I hope we choose kindness and support those who value building a community where it is safe to dream, volunteer, invest and aspire.

If we don’t, there will be nobody to throw pies at, volunteers and those who aspire will find somewhere else to give their time, talent and treasure. We will lose what took decades to build. We already have when it comes to Old School Square.

 

 

 

Heroes & Friends

Bill Branning and Frances Bourque have volunteered for decades.

“Our lives begin to end the day we become silent about things that matter.” MLK.

Last Tuesday night, I sat in a room in the Cornell Museum at Old School Square surrounded by beautiful art and even more beautiful people.

It was the end of a long day, and I was exhausted.

I had been up since 4:30 a.m. worried about a friend who has Covid. I went to the gym and had a busy day at work. All I wanted to do was go home and curl up on the couch with the new puppy.

But I went to Old School Square to talk about the future of the organization with some of the best people I’ve ever met.

And I realized that this is where I should be.

I was home.

I was a few yards from the fieldhouse where I was married, a few feet away from the Crest Theatre where we held Town Hall meetings and where my family and I watched so many memorable shows.

In a few weeks— unless some common sense and a spirit of compromise shows up like a miracle—the beautiful art will come down off the walls. And the special people who created and largely funded Old School Square will be gone too. Some, I fear, will be gone forever. That would be a loss that would do more damage to Delray Beach than just about anything I can think of.

Yes, the city or some museum in Boca can swoop in with lots and lots of (taxpayer?) money and re-open the doors.

The City Manager and Parks Director can make a bunch of snappy and happy YouTube videos telling you that all is well and that things will be “better than ever” at Old School Square.

But they would be wrong.

They don’t know.

They are just good soldiers following orders. They are paid staff, who seem to come and go like the breeze these days, tasked with putting perfume on a decision that smells.

Thanks to a 3-2 vote of the City Commission, 32 years of hard work and passion for this community will be evicted in February.

I thought about that hard work and that passion when I looked around the room Tuesday evening.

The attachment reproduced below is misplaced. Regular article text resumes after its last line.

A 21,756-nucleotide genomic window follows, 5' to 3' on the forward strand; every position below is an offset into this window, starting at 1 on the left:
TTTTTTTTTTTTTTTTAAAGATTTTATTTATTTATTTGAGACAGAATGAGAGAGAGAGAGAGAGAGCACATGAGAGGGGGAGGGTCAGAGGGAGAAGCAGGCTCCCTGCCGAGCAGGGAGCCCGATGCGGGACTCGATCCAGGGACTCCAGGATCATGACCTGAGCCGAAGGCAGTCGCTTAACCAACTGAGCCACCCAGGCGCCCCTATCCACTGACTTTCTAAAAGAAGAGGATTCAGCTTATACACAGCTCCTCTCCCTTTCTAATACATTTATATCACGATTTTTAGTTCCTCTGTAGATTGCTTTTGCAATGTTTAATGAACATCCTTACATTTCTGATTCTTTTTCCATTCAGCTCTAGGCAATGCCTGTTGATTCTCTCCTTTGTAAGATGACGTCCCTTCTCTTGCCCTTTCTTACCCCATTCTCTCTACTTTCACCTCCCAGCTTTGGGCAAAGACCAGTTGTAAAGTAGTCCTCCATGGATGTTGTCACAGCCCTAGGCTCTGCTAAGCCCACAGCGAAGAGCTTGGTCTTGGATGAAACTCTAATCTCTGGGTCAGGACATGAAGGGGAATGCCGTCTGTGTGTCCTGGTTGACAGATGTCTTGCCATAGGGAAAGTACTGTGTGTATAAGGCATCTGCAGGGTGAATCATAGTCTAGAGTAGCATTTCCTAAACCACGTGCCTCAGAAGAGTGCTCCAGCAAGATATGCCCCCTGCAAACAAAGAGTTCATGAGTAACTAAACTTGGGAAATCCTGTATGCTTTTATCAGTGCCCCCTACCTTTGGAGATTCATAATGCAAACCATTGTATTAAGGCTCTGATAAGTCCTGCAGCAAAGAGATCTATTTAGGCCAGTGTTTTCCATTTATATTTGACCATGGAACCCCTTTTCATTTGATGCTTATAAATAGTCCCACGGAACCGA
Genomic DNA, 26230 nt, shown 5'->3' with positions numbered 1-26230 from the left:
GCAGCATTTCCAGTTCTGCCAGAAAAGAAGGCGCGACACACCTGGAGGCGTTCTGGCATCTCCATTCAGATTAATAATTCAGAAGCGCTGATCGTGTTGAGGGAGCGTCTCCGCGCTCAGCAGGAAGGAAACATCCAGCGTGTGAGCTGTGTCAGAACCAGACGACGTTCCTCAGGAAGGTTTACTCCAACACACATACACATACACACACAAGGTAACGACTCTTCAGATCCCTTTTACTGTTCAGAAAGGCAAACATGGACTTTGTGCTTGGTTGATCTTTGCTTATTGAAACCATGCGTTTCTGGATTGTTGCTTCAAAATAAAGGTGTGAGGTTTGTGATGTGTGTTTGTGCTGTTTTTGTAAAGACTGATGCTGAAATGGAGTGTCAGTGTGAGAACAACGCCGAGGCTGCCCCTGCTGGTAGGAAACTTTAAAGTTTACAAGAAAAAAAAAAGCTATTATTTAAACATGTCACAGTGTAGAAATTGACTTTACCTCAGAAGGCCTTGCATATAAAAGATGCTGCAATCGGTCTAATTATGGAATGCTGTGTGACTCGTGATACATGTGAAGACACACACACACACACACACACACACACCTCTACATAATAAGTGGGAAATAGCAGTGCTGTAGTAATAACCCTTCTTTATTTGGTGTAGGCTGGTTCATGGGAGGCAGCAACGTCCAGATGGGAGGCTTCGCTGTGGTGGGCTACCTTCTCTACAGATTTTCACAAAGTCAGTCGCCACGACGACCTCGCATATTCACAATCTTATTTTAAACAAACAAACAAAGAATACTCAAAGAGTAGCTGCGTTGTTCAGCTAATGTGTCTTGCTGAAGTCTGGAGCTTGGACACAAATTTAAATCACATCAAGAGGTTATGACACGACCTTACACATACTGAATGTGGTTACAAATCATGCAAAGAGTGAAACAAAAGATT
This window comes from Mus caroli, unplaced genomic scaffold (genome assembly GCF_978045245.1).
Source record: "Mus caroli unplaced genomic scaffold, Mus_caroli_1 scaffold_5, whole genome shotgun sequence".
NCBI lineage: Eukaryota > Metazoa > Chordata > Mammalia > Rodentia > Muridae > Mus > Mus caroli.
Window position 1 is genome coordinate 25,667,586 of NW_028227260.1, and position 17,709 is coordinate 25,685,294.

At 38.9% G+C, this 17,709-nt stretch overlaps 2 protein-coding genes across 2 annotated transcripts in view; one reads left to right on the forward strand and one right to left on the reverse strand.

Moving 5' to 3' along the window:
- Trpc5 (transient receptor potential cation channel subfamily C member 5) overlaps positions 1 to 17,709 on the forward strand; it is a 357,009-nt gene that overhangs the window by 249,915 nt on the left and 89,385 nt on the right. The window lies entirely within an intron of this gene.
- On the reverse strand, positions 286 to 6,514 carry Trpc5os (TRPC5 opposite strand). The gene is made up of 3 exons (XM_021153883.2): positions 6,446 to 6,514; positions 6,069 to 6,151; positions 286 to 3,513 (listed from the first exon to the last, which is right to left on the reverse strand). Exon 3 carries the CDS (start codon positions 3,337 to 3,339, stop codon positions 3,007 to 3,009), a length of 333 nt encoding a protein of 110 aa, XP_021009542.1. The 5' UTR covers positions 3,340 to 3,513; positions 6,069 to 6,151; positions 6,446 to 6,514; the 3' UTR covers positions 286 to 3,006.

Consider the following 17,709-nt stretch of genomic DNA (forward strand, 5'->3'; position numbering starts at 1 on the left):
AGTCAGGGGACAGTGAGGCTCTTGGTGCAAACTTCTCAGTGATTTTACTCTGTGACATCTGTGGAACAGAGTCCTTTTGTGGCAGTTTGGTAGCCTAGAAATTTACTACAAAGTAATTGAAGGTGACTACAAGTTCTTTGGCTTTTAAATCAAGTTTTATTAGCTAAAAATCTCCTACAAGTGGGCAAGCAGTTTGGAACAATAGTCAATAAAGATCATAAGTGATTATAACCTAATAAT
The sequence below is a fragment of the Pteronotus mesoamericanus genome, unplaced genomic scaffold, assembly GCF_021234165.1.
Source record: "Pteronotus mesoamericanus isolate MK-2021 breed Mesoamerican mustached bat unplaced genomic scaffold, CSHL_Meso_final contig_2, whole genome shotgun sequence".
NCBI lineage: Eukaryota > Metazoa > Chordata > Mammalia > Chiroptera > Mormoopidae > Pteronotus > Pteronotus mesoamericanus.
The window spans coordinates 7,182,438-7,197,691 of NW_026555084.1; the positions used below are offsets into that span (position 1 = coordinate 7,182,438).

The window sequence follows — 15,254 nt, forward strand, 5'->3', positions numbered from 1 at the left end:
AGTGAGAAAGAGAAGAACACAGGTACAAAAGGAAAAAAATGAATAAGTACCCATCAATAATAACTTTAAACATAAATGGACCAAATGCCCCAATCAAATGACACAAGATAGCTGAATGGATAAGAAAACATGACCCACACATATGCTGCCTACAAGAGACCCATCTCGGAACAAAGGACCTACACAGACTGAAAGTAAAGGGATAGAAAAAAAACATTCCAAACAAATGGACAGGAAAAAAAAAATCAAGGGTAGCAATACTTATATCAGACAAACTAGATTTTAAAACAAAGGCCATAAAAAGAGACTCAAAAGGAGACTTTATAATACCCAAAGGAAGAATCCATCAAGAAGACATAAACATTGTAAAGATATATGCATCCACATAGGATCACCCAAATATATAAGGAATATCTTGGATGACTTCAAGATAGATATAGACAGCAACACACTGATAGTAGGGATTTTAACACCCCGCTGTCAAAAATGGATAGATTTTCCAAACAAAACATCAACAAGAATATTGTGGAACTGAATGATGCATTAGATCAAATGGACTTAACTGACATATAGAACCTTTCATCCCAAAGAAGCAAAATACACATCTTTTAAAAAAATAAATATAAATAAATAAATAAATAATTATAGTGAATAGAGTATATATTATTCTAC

There was Frances Bourque, the founder of Old School Square, a hero and inspiration to so many people.

If we lived in a kind place, there would be a statue to Frances on the grounds she saved 32 years ago. Not that Frances would want that, but her friends would, because we would want future generations to know about this wonderful woman who looked at a collection of dilapidated buildings behind a rusted chain link fence and saw so much more.

A few years back, I worked with Frances’ sister Judy and others to nominate Mrs. Bourque for a statewide award given by the University of Florida to honor Floridians for “exceptional achievement, impact, and leadership”.

Frances won.

We weren’t surprised, but she was, and the first thing she did was credit others.

“No MAN (or WOMAN) is an island,” she wrote in an email. “This recognition belongs to ALL of us!”

Typical Frances. The truly great ones are humble. Real leaders share credit.

Sitting next to Frances was the amazing Deborah Dowd.

Deborah is a retired teacher. She worked with students in Title 1 Schools, helping children who lived in poverty learn how to read. I visited her classroom a time or two. Watching her with kids could bring tears to your eyes.

Deborah is an amazing volunteer. She has done so much for wonderful non-profits such as the Achievement Center and served on many important city boards. Deborah won the “Woman of Grace” Award given by Bethesda Hospital a few years back. That award honors the best of us and Deborah is the best of us.

I looked across the room and saw Elise Johnson.

Elise and her husband Charles are generous donors and kind people. They own Putt N’ Around, one of the best places to take your family in Delray Beach. When my sister-in-law passed away recently, we took my nephew to Putt N’ Around to lift everyone’s mood. It was a memorable day—I’m sure so many other families have built memories around the landmark.

In years past, before Covid and this nonsense we are dealing with now, Charles and Elise coordinated the “Santas” who volunteered at Old School Square. We went to their home for Santa training and to receive freshly ordered Santa suits. I can’t think of better or more giving people.

A few feet away from Elise, sat Patty Jones, the chair of Old School Square. Patty and her family just suffered a devastating loss, but she hasn’t missed a beat. She loves OSS so much that she just keeps going. Her devotion moves me to my core. She is a wonderful person.

Next to Patty sat a young man named Malik Ramelize. Malik is an attorney and social justice advocate. I’m so impressed with this guy that I Googled him to learn more. I found an article from the University of Miami Law School that discussed his “wayward” path to the law, how he ran the streets in Delray, saw a whole lot of violence and became determined to make a difference. His middle name is Thurgood, as in Thurgood Marshall.